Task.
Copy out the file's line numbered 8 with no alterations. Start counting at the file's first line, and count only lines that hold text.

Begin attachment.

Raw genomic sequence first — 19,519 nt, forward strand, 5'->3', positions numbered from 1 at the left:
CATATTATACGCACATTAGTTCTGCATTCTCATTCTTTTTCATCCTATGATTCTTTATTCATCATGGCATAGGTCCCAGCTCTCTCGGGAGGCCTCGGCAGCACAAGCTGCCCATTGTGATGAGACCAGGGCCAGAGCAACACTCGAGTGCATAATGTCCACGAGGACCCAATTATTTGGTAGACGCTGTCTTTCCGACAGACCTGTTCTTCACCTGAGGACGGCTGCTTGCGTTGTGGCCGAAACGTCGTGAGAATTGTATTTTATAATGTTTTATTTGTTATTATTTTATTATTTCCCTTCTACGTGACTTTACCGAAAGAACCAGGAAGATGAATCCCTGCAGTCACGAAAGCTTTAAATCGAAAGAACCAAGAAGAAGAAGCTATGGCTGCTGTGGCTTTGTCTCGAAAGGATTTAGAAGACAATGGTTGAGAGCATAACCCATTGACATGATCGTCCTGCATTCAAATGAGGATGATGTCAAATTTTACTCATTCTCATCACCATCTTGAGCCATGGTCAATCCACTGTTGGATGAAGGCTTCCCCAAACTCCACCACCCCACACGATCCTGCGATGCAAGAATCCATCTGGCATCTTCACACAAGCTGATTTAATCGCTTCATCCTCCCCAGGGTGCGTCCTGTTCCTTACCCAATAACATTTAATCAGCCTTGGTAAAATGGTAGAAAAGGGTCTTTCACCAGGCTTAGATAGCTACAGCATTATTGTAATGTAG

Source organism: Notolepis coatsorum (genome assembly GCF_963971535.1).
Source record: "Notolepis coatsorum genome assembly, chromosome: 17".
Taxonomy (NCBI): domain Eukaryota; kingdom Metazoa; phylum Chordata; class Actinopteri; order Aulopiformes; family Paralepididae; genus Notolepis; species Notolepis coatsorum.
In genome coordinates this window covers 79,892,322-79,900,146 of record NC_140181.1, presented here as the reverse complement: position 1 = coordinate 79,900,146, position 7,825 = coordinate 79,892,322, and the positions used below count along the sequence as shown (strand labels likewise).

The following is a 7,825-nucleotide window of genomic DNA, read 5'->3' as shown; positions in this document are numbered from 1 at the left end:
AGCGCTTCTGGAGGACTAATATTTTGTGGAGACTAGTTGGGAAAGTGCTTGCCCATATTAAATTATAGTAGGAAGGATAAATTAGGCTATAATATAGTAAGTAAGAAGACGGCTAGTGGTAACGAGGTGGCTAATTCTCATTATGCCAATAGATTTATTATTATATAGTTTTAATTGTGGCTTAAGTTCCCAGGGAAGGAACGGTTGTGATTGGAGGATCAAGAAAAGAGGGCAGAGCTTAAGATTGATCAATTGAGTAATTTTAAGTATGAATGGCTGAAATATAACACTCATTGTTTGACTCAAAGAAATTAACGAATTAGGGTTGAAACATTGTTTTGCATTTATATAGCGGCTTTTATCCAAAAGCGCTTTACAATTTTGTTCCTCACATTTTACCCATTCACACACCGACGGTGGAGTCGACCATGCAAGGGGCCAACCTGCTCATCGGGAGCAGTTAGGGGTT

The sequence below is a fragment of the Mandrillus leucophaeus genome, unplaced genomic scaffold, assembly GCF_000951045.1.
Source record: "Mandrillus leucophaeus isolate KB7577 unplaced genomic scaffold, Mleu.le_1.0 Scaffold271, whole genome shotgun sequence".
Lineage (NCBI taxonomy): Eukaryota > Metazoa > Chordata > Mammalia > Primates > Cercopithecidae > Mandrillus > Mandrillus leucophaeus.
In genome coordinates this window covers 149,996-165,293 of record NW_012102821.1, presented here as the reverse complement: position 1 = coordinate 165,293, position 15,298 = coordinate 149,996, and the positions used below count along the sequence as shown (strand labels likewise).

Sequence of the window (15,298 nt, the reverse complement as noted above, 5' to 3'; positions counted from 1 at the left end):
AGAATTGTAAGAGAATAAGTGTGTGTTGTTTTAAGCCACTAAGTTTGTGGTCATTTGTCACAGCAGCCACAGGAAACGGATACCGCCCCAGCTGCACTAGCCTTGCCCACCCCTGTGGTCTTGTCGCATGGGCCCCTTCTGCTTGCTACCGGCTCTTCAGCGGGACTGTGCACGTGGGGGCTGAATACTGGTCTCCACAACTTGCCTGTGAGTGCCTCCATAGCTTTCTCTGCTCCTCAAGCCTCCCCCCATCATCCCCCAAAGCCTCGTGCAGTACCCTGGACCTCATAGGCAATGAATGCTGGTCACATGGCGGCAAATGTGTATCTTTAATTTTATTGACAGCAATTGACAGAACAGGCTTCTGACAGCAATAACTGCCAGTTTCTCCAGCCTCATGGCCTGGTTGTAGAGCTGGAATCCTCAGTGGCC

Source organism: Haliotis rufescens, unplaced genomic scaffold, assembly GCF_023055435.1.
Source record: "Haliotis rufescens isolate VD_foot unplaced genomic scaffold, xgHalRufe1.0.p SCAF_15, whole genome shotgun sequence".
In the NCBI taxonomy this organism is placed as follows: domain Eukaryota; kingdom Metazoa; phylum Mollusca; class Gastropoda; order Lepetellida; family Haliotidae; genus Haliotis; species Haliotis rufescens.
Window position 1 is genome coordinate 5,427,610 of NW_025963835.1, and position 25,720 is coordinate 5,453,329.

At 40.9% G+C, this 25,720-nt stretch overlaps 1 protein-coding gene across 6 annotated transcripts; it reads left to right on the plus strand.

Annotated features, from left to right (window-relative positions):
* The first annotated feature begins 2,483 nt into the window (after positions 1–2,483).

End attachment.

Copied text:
AGCGCTTCTGGAGGACTAATATTTTGTGGAGACTAGTTGGGAAAGTGCTTGCCCATATTAAATTATAGTAGGAAGGATAAATTAGGCTATAATATAGTAAGTAAGAAGACGGCTAGTGGTAACGAGGTGGCTAATTCTCATTATGCCAATAGATTTATTATTATATAGTTTTAATTGTGGCTTAAGTTCCCAGGGAAGGAACGGTTGTGATTGGAGGATCAAGAAAAGAGGGCAGAGCTTAAGATTGATCAATTGAGTAATTTTAAGTATGAATGGCTGAAATATAACACTCATTGTTTGACTCAAAGAAATTAACGAATTAGGGTTGAAACATTGTTTTGCATTTATATAGCGGCTTTTATCCAAAAGCGCTTTACAATTTTGTTCCTCACATTTTACCCATTCACACACCGACGGTGGAGTCGACCATGCAAGGGGCCAACCTGCTCATCGGGAGCAGTTAGGGGTT